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Fisk Jubilee Singers, Robert Randolph Slated for Sunday's Game at LP Field

Posted Oct 15, 2013

NASHVILLE, Tenn. -- The Tennessee Titans welcome the Fisk Jubilee Singers to perform the National Anthem, and Robert Randolph to entertain during halftime at Sunday's Titans-49ers game at LP Field. In addition, former Titans wide receiver Derrick Mason will be introduced as the "12th Titan" prior to kickoff.

ABOUT THE FISK JUBILEE SINGERS®

Fisk University opened in Nashville in 1866 as the first American university to offer a liberal arts education to “young men and women irrespective of color.” Five years later the school was in dire financial straits.

George L. White, Fisk treasurer and music professor then, created a nine-member choral ensemble of students and took it on tour to earn money for the University. The group left campus on October 6, 1871. Jubilee Day is celebrated annually on October 6 to commemorate this historic day.

The first concerts were in small towns. Surprise, curiosity and some hostility were the early audience response to these young black singers who did not perform in the traditional “minstrel fashion.”

One early concert in Cincinnati brought in $50, which was promptly donated to victims of the notorious 1871 fire in Chicago. When they reached Columbus, the next city on tour, the students were physically and emotionally drained. Mr. White, in a gesture of hope and encouragement named them “The Jubilee Singers,” a Biblical reference to the year of Jubilee in the Book of Leviticus, Chapter 25.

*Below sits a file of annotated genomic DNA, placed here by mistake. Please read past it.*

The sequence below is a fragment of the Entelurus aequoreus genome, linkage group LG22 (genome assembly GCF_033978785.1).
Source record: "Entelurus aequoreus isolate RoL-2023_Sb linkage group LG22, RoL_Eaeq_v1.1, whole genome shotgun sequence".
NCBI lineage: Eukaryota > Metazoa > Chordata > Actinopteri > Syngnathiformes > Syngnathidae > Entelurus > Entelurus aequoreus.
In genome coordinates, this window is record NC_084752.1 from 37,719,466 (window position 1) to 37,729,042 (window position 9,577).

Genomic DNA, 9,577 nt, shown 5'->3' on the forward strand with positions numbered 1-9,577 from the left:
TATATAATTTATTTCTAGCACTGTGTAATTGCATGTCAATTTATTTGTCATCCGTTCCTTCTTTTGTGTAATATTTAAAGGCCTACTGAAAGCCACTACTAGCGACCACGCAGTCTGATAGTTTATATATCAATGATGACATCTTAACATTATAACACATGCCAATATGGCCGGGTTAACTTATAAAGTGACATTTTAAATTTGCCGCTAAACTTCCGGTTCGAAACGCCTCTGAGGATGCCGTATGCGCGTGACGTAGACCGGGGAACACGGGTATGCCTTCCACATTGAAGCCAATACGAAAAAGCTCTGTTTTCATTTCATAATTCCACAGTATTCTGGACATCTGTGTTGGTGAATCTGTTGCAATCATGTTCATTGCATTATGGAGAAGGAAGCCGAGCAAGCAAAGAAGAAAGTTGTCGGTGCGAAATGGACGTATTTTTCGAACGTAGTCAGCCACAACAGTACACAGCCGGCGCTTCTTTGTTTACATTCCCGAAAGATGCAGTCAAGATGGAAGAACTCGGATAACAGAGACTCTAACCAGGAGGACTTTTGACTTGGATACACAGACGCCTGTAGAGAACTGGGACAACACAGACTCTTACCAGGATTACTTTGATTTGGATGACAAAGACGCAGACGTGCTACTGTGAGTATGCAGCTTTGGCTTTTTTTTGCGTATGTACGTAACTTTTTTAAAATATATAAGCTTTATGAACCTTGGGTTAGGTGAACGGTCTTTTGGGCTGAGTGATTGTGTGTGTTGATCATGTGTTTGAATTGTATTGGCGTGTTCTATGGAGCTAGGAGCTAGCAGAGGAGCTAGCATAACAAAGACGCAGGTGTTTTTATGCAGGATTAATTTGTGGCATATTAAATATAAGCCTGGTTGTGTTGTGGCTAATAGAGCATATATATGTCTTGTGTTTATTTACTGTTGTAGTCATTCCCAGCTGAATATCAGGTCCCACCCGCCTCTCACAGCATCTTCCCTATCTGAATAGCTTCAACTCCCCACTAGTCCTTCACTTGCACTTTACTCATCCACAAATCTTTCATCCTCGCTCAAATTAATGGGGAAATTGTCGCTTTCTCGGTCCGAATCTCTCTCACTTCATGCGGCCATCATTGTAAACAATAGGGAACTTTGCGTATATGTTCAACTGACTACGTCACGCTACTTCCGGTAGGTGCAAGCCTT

Continued perseverance and beautiful voices began to change attitudes among the predominantly white audiences. Eventually skepticism was replaced by standing ovations and critical praise in reviews. Gradually they earned enough money to cover expenses and send back to Fisk.

In 1872 they sang at the World Peace Festival in Boston and at the end of the year President Ulysses S. Grant invited them to perform at the White House.

In 1873 the group grew to eleven members and toured Europe for the first time. Funds raised that year were used to construct the school’s first permanent building, Jubilee Hall. Today Jubilee Hall, designated a National Historic Landmark by the US Department of Interior in 1975, is one of the oldest structures on campus. The beautiful Victorian Gothic building houses a floor-to-ceiling portrait of the original Jubilee Singers, commissioned by Queen Victoria in during the 1873 tour as a gift from England to Fisk.

The ensemble continues to travel around the world, singing the Negro spiritual and representing Fisk University.  The two time Grammy Nominated Fisk Jubilee Singers® have won a Dove Award and have been inducted into the Gospel Music Hall of Fame as well as the Music City Walk of Fame.  By a special invitation from the United States Department of State, the Fisk Jubilee Singers traveled to Ghana for the first time in 2007, where they performed to celebrate the 50th Independence anniversary of Ghanaians.  This journey was historic and became known as “A Sacred Journey”.  One of the venues where the performances took place was on the grounds of Elmina Castle.  In 2008, the Fisk Jubilee Singers were awarded the 2008 National Medal of Arts by former President George W. Bush at the White House.  Other awards of the ensemble include the Governor’s Award, the Recording Academy Honors and the Heritage Award of the Nashville Music Awards.

ABOUT ROBERT RANDOLPH